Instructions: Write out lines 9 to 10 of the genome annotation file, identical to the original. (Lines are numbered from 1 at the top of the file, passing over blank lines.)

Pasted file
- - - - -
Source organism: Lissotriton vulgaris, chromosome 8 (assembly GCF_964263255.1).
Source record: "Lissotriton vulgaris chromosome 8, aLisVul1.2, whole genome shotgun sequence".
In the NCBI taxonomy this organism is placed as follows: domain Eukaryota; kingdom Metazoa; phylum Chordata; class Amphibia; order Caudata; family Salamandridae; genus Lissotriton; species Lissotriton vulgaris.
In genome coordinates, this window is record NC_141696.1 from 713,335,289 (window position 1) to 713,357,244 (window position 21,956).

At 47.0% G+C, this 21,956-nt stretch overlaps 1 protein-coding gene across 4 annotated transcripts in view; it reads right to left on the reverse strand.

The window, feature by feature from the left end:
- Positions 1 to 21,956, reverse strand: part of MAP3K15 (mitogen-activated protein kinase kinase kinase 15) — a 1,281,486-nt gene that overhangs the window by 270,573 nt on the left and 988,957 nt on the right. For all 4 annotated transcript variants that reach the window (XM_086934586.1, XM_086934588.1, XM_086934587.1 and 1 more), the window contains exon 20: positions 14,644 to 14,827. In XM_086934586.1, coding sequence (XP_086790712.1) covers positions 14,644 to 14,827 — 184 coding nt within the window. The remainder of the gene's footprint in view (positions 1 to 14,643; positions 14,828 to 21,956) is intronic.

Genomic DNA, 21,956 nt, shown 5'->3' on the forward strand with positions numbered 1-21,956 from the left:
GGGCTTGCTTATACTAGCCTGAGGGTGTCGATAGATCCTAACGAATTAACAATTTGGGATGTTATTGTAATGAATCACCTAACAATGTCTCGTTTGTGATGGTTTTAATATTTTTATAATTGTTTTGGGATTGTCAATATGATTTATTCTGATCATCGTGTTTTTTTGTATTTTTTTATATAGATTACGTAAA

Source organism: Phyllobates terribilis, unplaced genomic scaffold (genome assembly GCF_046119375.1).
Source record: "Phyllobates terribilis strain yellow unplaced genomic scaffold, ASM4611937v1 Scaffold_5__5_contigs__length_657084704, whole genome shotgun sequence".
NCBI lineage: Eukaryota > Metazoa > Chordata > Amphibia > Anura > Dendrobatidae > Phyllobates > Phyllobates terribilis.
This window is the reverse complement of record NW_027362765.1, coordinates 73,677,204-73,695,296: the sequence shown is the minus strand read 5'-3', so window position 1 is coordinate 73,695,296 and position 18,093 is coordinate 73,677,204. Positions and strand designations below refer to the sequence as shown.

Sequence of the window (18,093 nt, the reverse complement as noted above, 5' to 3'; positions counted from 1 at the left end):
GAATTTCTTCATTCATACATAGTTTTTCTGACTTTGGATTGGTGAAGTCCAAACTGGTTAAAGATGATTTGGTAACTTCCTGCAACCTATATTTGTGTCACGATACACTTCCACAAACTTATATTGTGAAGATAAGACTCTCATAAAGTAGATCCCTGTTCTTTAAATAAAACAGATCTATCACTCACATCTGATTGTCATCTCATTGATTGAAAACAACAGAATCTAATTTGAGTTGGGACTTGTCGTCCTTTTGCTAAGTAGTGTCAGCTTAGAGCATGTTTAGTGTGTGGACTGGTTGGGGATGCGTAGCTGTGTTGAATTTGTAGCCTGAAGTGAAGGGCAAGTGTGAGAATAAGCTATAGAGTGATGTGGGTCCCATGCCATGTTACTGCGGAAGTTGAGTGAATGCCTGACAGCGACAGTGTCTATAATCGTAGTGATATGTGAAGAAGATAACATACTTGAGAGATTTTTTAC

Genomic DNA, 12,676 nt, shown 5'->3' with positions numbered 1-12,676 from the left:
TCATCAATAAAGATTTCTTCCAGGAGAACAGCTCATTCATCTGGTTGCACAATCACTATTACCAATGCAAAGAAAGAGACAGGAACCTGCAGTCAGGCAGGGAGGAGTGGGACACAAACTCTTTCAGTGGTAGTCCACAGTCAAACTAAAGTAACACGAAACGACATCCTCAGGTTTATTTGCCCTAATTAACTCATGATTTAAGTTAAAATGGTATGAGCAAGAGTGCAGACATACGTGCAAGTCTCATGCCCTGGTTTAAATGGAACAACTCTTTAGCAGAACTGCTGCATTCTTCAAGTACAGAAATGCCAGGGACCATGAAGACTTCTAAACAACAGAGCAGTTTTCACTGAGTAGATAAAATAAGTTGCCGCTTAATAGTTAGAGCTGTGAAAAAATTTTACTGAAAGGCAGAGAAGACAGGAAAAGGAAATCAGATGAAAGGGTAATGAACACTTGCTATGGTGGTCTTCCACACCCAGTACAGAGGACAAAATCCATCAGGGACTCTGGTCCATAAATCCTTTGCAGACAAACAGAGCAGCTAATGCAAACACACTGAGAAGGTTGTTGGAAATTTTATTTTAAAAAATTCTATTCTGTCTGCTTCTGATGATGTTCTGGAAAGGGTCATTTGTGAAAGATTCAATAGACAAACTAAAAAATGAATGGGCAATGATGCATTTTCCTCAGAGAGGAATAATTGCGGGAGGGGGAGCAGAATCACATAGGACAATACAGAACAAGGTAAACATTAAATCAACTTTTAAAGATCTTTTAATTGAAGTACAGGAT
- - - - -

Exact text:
GGGCTTGCTTATACTAGCCTGAGGGTGTCGATAGATCCTAACGAATTAACAATTTGGGATGTTATTGTAATGAATCACCTAACAATGTCTCGTTTGTGATGGTTTTAATATTTTTATAATTGTTTTGGGATTGTCAATATGATTTATTCTGATCATCGTGTTTTTTTGTATTTTTTTATATAGATTACGTAAA

Source organism: Phyllobates terribilis, unplaced genomic scaffold (genome assembly GCF_046119375.1).